After days of wrangling over the wording of a communique, finance chiefs from the world’s largest economies warned that escalating trade and geopolitical tensions pose the biggest risk to global growth, Bloomberg informs.
Officials said that although growth appears to be stabilizing, it “remains low and risks remain tilted to the downside,” according to the statement. “Most importantly, trade and geopolitical tensions have intensified. We will continue to address these risks, and stand ready to take further action.”
Trade issues dominated discussions as officials gathered in the port city of Fukuoka in southwestern Japan. The meeting opened with news of U.S. President Donald Trump’s reversal of plans for new tariffs on Mexico, offering a sliver of good news for officials facing a lengthening worry list.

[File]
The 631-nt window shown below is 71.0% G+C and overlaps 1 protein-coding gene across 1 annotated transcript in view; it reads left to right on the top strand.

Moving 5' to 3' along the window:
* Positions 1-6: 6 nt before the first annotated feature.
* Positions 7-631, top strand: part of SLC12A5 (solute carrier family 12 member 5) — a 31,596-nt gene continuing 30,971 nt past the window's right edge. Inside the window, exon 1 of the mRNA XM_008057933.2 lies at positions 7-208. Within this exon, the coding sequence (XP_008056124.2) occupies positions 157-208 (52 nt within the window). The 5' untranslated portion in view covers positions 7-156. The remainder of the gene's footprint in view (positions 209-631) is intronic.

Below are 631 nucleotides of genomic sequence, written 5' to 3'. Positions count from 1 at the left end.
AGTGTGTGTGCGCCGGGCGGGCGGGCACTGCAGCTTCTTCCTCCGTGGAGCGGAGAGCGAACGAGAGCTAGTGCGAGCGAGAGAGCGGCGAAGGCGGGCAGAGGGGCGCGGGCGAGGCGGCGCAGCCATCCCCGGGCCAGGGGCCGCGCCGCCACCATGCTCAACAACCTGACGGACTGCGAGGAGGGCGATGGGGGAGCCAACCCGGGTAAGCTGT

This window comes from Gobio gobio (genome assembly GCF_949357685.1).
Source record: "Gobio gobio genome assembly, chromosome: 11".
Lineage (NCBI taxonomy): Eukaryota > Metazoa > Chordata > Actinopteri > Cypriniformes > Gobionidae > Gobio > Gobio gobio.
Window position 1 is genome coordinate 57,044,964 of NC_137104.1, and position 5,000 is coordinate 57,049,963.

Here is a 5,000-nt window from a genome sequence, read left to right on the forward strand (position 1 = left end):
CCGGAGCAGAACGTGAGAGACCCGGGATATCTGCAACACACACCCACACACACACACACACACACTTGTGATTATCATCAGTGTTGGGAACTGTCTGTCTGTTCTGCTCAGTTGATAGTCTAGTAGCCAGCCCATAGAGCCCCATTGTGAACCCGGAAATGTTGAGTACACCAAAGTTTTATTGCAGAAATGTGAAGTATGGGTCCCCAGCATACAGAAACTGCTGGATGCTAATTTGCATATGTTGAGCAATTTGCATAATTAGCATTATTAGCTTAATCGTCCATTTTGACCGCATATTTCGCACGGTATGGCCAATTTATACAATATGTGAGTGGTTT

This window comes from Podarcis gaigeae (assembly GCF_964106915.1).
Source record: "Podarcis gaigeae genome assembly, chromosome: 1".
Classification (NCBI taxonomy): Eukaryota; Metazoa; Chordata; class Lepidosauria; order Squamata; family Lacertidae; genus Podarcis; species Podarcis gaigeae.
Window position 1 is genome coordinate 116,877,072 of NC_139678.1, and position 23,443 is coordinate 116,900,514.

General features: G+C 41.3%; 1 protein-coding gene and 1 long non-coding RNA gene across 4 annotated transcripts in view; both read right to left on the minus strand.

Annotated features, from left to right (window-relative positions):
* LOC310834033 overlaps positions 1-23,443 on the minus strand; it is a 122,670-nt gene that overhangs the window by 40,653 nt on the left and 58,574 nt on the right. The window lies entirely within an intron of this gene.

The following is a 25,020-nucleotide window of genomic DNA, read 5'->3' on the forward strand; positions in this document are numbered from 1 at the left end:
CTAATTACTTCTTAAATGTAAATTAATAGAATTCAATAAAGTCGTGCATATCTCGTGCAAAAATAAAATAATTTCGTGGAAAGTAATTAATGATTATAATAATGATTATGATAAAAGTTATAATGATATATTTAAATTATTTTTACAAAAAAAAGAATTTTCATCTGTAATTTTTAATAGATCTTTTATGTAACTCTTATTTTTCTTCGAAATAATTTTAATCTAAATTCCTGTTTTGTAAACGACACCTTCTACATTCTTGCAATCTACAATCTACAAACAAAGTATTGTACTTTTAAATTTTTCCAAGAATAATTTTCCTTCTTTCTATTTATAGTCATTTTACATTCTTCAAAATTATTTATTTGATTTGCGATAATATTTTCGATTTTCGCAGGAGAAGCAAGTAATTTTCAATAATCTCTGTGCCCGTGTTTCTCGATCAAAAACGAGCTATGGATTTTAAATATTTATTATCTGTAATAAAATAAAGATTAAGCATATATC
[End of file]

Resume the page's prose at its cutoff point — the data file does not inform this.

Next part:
The gathering also marked the first meeting of top U.S. and Chinese officials since negotiations between both governments for a trade agreement collapsed last month. Treasury Secretary Steven Mnuchin wrote on Twitter that his talks with People’s Bank of China Governor Yi Gang were constructive and candid.
Behind closed doors, G-20 officials haggled over how to describe their assessment of key challenges including trade disputes, currencies and climate change, Bloomberg writes.
The language also shifted on currencies. A paragraph that explicitly spelled out the need for countries to avoid competitive devaluations was dropped in preference for a single line reaffirming past commitments.
A reference to a report on climate-related financial disclosures was not included in the final statement. While past G-20 gatherings such as those in the wake of the global financial crisis led to unified action, fraying alliances and rising populism are making coordinated policy harder.